We’ve designed and built a display garden for Robert Eynon timberyard, building some unique garden features to show off the timber they sell. These wobbly hardwood posts make a wonderfully effective post and rail fence.
This hand-cut larch arch gives a good view of the curved cedar arch set against sleeper walls clad with Douglas fir.
This curved oak decking works well with larch half sleepers arranged as a windbreak fence.
This hand-carved, painted arch is an elegant contrast to the weathered elm sleepers forming a stepping stone path through the garden.
Quite a contrast to how it looked before we started!
If you’d like to see the garden for yourself, go to Robert Eynon timberyard in Beulah. Make sure you leave time to browse around the lovely timber they have for sale!
The ice has receded, the snow has melted and there have been a lot of casualties in the gardens of West Wales. Prolonged exposure to sub-zero temperatures has proved too much for many cultivated garden favourites, but the natives and wildflowers seem untouched. Primroses, snowdrops and daffodils are thriving. Just one more example of why it is wise to garden with nature, rather than against it….
Recent heavy rainfall has caused us a lot of problems with our current job – creating a lawn, seating area and fire-pit. Sliding around in the mud carrying blocks and stone is an alarming business, but the ground is too wet to bring any machines on. Happily, the Landworks team are indomitable, and work progresses regardless.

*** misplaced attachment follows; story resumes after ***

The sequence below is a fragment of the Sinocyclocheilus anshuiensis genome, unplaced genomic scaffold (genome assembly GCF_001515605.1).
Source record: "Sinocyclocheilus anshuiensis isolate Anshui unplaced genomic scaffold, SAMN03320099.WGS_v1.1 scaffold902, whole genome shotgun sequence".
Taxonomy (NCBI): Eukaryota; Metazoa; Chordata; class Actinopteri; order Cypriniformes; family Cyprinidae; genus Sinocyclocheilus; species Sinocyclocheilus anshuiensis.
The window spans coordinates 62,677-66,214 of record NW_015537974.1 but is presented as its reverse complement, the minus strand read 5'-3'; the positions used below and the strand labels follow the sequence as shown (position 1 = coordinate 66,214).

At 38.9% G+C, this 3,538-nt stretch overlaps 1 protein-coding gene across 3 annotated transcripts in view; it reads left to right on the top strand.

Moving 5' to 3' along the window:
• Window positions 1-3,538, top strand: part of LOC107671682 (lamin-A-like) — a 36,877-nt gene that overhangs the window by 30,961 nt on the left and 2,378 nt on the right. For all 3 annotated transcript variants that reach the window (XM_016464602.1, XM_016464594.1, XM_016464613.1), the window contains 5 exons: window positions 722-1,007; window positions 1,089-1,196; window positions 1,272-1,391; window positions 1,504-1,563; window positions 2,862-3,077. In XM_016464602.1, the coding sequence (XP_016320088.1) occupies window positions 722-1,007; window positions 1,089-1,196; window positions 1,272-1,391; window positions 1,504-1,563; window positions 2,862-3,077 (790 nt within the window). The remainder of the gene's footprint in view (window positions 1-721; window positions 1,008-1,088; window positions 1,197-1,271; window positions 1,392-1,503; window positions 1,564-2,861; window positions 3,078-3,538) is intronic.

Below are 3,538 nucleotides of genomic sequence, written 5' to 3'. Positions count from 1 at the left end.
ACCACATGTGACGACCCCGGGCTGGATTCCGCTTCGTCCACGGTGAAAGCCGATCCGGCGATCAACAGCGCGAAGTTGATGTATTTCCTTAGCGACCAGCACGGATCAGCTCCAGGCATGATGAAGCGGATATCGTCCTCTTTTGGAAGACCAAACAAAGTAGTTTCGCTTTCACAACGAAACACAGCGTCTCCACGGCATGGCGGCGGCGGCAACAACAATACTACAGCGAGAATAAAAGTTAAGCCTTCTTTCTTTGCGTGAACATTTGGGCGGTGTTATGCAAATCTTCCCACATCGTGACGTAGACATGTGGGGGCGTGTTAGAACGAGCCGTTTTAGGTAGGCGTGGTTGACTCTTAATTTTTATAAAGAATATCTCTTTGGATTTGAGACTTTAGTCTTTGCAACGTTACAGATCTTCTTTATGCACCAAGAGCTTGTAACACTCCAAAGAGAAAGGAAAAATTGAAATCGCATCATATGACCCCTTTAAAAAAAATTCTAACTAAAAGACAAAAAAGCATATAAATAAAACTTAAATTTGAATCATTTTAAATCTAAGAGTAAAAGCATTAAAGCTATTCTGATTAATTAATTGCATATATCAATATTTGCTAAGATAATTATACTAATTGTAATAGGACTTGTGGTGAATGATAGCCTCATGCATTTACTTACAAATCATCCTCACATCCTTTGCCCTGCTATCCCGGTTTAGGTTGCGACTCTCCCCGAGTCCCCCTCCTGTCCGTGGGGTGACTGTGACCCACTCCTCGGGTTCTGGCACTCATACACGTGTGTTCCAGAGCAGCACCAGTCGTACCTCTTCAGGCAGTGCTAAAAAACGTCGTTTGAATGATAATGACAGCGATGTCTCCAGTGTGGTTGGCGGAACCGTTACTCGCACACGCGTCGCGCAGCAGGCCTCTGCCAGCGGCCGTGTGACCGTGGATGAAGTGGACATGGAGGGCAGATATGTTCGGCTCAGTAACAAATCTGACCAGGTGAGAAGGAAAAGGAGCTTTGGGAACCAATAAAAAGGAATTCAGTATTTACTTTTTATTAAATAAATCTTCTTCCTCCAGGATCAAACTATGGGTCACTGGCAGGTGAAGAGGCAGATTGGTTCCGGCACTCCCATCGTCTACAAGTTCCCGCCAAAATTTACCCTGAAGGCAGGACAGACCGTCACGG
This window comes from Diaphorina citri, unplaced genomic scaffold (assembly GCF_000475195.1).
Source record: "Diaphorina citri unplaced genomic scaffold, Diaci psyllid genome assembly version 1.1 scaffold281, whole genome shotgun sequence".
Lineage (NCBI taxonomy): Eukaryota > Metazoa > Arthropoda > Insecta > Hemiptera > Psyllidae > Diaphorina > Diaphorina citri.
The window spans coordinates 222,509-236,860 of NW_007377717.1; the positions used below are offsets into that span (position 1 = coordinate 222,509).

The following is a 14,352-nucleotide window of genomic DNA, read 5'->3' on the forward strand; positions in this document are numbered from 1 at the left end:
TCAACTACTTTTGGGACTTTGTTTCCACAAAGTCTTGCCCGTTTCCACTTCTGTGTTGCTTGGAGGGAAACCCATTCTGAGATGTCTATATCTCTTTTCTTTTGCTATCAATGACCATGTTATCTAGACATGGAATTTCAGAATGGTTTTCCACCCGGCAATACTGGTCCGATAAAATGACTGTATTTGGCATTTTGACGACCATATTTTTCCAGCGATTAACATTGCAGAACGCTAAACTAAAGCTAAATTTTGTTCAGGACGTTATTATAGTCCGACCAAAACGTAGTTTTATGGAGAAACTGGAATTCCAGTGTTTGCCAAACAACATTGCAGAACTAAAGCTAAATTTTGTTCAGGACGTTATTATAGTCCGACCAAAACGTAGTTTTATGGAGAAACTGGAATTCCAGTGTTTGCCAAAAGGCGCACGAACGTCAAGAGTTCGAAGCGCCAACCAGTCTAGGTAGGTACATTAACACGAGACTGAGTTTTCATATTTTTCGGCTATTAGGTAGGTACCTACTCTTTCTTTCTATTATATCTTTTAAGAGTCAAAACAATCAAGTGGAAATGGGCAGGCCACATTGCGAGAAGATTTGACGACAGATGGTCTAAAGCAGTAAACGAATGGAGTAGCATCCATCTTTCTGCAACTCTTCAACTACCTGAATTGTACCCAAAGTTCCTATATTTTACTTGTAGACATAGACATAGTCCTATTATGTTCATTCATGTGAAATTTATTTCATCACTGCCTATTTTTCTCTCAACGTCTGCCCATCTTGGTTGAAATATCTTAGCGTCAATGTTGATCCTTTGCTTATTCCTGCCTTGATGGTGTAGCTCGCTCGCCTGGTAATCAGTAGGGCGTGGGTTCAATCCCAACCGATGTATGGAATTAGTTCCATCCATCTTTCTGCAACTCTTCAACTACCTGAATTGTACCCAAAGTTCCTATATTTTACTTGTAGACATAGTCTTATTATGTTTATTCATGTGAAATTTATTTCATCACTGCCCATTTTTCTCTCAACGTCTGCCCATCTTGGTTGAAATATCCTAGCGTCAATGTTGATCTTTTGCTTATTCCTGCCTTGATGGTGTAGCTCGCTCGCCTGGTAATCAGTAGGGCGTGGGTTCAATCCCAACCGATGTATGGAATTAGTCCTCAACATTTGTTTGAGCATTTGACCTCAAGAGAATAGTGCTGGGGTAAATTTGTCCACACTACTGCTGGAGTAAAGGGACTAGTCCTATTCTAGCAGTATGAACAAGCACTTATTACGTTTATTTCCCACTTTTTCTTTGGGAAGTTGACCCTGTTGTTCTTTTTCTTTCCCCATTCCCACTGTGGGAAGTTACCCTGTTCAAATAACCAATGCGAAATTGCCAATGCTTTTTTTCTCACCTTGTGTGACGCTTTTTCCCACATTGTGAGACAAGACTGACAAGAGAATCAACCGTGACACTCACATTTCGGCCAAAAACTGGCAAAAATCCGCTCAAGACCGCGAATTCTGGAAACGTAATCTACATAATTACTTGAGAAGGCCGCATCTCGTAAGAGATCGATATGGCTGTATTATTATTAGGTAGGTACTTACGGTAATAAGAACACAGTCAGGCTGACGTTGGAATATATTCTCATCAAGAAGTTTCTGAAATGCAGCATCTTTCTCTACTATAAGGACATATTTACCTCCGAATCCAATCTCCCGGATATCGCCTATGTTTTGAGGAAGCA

Establishing a firm, level base under the watchful eye of a dedicated collie.
The basic structure is now complete, and features air holes, a steel mesh, natural stone exterior and attractive capping stones. I’ll update you further when we’ve built the larch and gravel surrounds. Weather permitting….
Pointing the stones gives a smooth, organic finish to the fire-pit.
It’s 15 years since we designed and built our very first garden. It was a sensory garden for the Wildlife Trust, built with the help of volunteers and the local gardening club. It featured plants to stimulate the senses and provide food and shelter for wildlife. Fifteen years later, we have made gardens for local businesses, for charities and for private houses, and we still enjoy it just as much as we enjoyed that first one all those years ago!